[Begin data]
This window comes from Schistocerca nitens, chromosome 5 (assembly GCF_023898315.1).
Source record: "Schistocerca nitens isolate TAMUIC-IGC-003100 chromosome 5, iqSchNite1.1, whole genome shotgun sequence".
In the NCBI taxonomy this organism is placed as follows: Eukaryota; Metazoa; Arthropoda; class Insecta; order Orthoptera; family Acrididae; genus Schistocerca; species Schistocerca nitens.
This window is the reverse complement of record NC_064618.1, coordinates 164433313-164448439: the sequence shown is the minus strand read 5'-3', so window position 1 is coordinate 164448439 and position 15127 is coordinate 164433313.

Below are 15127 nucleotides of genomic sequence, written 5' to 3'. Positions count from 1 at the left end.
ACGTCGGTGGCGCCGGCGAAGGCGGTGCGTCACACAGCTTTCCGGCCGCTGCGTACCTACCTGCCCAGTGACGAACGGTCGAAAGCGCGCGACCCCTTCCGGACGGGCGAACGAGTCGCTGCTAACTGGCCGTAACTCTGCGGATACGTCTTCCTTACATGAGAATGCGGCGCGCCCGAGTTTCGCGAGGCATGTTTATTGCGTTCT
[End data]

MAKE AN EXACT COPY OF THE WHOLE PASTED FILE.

This window comes from Schistocerca nitens, chromosome 5 (assembly GCF_023898315.1).
Source record: "Schistocerca nitens isolate TAMUIC-IGC-003100 chromosome 5, iqSchNite1.1, whole genome shotgun sequence".
In the NCBI taxonomy this organism is placed as follows: Eukaryota; Metazoa; Arthropoda; class Insecta; order Orthoptera; family Acrididae; genus Schistocerca; species Schistocerca nitens.
This window is the reverse complement of record NC_064618.1, coordinates 164433313-164448439: the sequence shown is the minus strand read 5'-3', so window position 1 is coordinate 164448439 and position 15127 is coordinate 164433313.

Below are 15127 nucleotides of genomic sequence, written 5' to 3'. Positions count from 1 at the left end.
ACGTCGGTGGCGCCGGCGAAGGCGGTGCGTCACACAGCTTTCCGGCCGCTGCGTACCTACCTGCCCAGTGACGAACGGTCGAAAGCGCGCGACCCCTTCCGGACGGGCGAACGAGTCGCTGCTAACTGGCCGTAACTCTGCGGATACGTCTTCCTTACATGAGAATGCGGCGCGCCCGAGTTTCGCGAGGCATGTTTATTGCGTTCT